Nutrition: Supporting the immune system naturally

Research continues to uncover the complexities of the immune system and the vital role it plays in preventing disease. Despite the scientific advances in immunological studies, however, infectious and allergic diseases account for 100,000 deaths annually, making them the fifth leading cause of death in the United States. This does not take into account deaths from immune-related diseases such as cancer, heart disease, and AIDS.

Rheumatoid arthritis, multiple sclerosis and other degenerative diseases have been identified as being caused by a faulty immune system. To say that the efficient operation of the immune system is critical in the prevention of disease is an understatement. The proper functioning of the immune system is essential to life.

When the immune system functions properly, it protects the body from disease by recognizing anything foreign to the body. The intricate workings of the immune system involve trillions of cells that seek out and destroy antigens. Each cell (lymphocyte, T-cell, B-cell, phagocyte, macrophage and monocyte) has a specific function in the immune process.

The production of immune cells and the immune response mechanism are controlled by the bone marrow, thymus, lymph nodes, liver and spleen. Most of these cells chemically destroy the invading substance by producing antibodies. The immune system produces a different antibody to destroy each specific antigen. It eliminates the foreign substance from the body and, when the danger has passed, the T-cells suppress the continued production of antibodies.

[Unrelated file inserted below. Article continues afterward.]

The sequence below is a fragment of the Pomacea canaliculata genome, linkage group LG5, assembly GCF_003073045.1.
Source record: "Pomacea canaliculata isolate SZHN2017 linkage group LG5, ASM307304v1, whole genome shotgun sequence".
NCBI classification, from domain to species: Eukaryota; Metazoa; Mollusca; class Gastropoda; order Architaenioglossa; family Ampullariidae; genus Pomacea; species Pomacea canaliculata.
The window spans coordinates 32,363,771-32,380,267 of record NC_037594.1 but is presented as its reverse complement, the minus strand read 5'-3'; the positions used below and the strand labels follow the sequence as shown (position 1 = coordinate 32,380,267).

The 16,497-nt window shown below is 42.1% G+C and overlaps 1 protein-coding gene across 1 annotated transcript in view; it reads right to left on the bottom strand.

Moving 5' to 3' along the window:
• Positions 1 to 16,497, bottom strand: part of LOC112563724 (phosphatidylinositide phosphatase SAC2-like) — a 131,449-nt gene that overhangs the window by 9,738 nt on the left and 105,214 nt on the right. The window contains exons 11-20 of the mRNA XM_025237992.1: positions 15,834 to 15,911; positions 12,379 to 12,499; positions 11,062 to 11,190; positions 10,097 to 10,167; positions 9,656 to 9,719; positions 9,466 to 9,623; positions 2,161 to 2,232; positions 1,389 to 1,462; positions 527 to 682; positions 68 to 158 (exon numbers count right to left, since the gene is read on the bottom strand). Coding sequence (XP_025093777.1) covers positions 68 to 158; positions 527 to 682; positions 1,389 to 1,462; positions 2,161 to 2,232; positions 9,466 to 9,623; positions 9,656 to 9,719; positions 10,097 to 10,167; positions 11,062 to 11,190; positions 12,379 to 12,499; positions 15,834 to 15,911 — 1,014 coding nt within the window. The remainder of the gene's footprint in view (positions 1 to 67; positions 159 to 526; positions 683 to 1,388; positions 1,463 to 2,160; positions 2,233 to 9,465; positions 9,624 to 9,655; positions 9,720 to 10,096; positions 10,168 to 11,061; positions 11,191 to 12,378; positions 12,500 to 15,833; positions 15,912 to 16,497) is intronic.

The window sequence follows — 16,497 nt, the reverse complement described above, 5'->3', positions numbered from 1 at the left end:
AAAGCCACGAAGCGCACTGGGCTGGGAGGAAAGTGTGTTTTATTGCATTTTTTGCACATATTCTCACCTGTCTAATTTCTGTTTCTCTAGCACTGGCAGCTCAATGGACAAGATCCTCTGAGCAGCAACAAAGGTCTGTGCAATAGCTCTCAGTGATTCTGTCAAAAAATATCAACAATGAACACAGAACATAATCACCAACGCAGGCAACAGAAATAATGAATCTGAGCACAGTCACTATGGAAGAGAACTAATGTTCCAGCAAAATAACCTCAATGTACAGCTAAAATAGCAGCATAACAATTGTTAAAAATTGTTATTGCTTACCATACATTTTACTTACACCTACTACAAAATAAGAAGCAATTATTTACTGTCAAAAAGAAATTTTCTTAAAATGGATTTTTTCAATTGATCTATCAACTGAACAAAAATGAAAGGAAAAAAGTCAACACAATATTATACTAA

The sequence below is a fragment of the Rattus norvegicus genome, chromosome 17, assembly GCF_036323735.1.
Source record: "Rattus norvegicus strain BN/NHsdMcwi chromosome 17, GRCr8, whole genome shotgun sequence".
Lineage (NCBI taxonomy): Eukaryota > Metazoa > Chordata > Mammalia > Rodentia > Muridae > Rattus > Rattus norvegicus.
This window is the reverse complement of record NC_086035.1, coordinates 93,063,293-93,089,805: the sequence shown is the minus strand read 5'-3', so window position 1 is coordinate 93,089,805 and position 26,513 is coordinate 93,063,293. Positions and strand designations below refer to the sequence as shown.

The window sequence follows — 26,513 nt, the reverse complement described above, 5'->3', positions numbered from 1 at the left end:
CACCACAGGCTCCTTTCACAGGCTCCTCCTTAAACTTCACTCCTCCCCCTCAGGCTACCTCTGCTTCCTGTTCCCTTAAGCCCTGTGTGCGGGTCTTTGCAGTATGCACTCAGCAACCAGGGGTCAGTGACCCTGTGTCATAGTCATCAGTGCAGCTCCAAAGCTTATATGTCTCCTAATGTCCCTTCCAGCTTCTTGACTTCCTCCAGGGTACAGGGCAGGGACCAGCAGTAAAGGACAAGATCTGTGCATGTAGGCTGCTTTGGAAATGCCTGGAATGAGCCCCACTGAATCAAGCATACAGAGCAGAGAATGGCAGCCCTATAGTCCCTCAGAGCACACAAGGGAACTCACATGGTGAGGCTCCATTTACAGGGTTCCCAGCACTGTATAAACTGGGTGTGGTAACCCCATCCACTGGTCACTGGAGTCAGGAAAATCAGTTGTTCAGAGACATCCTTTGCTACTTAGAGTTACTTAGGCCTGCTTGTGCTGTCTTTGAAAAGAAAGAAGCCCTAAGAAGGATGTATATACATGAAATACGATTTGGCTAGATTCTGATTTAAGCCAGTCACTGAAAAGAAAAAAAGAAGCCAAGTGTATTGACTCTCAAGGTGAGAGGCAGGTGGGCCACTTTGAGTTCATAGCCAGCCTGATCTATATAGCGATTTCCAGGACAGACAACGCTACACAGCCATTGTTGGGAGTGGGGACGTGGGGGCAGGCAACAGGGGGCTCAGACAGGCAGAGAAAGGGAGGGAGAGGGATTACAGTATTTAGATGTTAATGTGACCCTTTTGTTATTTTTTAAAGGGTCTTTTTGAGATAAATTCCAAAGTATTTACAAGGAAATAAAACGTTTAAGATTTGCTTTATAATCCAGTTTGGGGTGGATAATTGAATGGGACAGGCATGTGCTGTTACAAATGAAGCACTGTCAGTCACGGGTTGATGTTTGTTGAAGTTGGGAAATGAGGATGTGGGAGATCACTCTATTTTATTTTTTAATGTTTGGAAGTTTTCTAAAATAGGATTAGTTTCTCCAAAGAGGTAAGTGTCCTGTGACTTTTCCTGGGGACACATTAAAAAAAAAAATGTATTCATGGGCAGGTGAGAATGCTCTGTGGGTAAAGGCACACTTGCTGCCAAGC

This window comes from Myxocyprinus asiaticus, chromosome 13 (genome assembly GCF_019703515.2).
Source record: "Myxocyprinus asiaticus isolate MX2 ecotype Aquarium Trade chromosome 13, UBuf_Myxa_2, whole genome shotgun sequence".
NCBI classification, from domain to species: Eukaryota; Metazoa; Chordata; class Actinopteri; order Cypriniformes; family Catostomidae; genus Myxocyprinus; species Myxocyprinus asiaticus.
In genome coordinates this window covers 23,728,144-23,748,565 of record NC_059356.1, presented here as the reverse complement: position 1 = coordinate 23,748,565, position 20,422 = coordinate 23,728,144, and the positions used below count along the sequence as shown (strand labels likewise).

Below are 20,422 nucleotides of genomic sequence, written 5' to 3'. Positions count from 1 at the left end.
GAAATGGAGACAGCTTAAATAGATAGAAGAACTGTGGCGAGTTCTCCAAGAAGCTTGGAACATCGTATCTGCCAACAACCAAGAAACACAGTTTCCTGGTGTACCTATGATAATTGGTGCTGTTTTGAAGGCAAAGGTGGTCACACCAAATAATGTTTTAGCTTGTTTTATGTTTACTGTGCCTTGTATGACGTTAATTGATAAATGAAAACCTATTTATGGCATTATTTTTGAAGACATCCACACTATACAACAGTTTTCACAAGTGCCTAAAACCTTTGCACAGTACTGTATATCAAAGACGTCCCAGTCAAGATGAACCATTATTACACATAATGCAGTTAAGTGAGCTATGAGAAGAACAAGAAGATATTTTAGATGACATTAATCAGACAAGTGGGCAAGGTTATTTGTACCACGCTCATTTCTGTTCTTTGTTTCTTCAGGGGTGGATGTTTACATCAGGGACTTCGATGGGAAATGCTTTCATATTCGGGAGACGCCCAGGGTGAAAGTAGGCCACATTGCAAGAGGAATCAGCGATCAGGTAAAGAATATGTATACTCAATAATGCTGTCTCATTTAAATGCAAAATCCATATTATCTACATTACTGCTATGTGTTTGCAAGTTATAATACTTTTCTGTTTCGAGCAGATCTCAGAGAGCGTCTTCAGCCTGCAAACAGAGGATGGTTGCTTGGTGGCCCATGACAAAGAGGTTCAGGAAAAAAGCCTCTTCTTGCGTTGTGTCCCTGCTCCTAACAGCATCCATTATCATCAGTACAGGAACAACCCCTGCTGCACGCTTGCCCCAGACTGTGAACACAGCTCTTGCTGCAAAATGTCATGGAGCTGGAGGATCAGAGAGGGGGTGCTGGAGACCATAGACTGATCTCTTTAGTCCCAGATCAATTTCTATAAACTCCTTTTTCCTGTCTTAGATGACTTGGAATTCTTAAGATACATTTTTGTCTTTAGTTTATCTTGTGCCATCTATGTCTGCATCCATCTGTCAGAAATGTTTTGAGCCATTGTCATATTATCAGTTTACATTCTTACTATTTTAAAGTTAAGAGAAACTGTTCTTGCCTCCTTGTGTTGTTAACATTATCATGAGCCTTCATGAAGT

While research continues to uncover the mysteries of this highly complex, delicately balanced and essential defense system, scientists have been able to establish a strong link between certain immunosuppressant factors and immune imbalances.

When the body is overloaded by immunosuppressant factors or in a weakened state, cellular energy is suppressed, immune imbalances occur and the result is illness. Two very common immunosuppressant factors are poor eating habits (causing malnutrition) and stress (emotional, physical and environmental).

While nutrients are absolutely essential to fuel the body and maintain the cellular immune system, in 90% of Americans the nutrient intake level is inadequate.

Malnutrition does not result from the quantity of the food eaten, but the quality of food provided. Food growing and processing methods often add pollutants and destroy essential nutrients. Unless individuals organically grow and carefully process all their own food, chances are they do not receive the nutrients vital to the health maintenance and illness prevention.

Research is beginning to investigate the relationship of stress and immune response. During periods of physical or emotional stress, the sympathetic nervous system reacts and prepares the body for activity. When stress occurs over an extended time, this reaction can have several detrimental effects on the body including a chronically weak immune system.